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Another stereotype that Alexie exposes in the novel is the idea that Indians live in poverty. In chapter four, Chess, Checkers and Thomas further discuss why they are ashamed to be Native American. Checkers explains how she “[hates] it when some Indian comes begging for money” because she “[doesn’t] have much money [herself]” the fact that this has occurred so many times that it bothers Checkers, indicates that there are many impoverished people in her community the poverty within her community. (Alexie, 99). Throughout the novel, the Indian’s frequently mention eating commodity food, which is funded by the government for supplemental nutrient needs. Their lack of “real food” implies that Coyote Springs, and the majority of the Indians on the reservation, do not even have enough money to buy a sufficient amount of food for themselves. Additionally, when Coyote Springs find out they’re invited to play in Seattle they think they are going to be paid a thousand dollars, consequently, Junior, Victor, and Chess all instantly agree because they “knew that Coyote Springs needed the money” which shows how desperate they are for any kind of cash and that the prize money is the main motivation for playing the gig (Alexie, 124). None of the members have steady or well paying jobs and “a job [is] hard to come by on the reservation, even harder to keep,” as a result many people on the reservation live in poverty due to having little or no sources of income (Alexie, 13). In the novel, the Indian’s constant use of commodity food, desperation for money, and depiction of beggars on the reservation essentially prove the stereotype that most Native Americans are impoverished.

In Reservation Blues, there are various examples that support the stereotype of Indians having an unsuccessful and/or foreshortened future. Firstly, none of the main characters in the story have successful parents, in fact, most of them are no longer alive. The average lifespan of an American is 78 years old, however Victor’s parents, Junior’s parents, Chess and Checkers’ mother and Thomas’ mother all died before they reached middle age. The fact that all of their parents died so young demonstrates how their future was foreshortened by death, caused by suicide, alcohol, and other accidental reasons. Along with foreshortened futures, Michael White Hawk’s character is a representation of the Indians who have an unsuccessful future on the reservation. “[White Hawk] dropped out in eighth grade, unable to read and write,” he was also imprisoned for two years. With this past it is highly unlikely that White Hawk will be able to live a successful life in the future (Alexie, 39). The numerous deaths of the parents of Coyote springs, and the unsuccessful life of White Hawk are several ways that Alexie proves the stereotype that Native Americans have an unsuccessful, foreshortened future.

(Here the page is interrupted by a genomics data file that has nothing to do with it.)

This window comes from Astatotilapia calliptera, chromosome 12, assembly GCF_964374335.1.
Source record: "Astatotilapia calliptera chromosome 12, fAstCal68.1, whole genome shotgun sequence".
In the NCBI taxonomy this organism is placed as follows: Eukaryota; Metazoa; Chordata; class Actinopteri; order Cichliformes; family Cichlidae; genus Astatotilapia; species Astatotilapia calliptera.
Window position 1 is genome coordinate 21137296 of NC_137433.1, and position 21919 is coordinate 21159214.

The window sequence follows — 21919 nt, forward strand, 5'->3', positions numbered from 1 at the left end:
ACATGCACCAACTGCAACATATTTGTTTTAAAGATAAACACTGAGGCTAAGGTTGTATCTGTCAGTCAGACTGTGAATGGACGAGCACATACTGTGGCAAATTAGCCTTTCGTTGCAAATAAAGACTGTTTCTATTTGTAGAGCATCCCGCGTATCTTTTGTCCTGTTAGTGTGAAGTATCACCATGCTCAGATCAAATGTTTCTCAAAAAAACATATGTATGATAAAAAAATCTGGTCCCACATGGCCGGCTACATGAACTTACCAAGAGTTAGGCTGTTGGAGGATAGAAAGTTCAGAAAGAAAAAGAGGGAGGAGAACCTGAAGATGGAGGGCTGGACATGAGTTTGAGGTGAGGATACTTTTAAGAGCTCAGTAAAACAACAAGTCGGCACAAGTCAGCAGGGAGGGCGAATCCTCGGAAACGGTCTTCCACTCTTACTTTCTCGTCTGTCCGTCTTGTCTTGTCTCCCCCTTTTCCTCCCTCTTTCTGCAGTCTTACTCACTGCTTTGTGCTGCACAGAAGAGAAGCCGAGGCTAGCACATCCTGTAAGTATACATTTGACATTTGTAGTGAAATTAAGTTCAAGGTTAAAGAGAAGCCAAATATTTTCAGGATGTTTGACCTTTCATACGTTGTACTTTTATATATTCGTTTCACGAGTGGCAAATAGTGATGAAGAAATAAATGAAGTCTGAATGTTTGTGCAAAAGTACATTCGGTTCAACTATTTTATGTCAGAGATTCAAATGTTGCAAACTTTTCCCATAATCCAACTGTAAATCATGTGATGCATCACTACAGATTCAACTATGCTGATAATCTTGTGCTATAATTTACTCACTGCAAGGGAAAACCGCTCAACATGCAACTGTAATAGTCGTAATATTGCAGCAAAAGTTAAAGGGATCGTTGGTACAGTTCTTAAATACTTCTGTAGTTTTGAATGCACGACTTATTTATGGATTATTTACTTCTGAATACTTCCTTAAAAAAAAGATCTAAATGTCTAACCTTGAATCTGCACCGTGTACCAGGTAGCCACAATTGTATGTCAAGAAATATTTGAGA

Through the lives of the characters in Reservation Blues, Alexie is able to expose the stereotypes of poverty, alcoholism, and a foreshortened or unsuccessful sense of future, which are commonly associated with Native Americans. The frequent references to alcoholism on the reservation, the major lack of jobs and income for Indians, and the repeated incidents of early death among the main characters clearly support these negative stereotypes. The fact that in this story, most of the stereotypes are validated leads to the question of functionality among these families on the Native American reservations.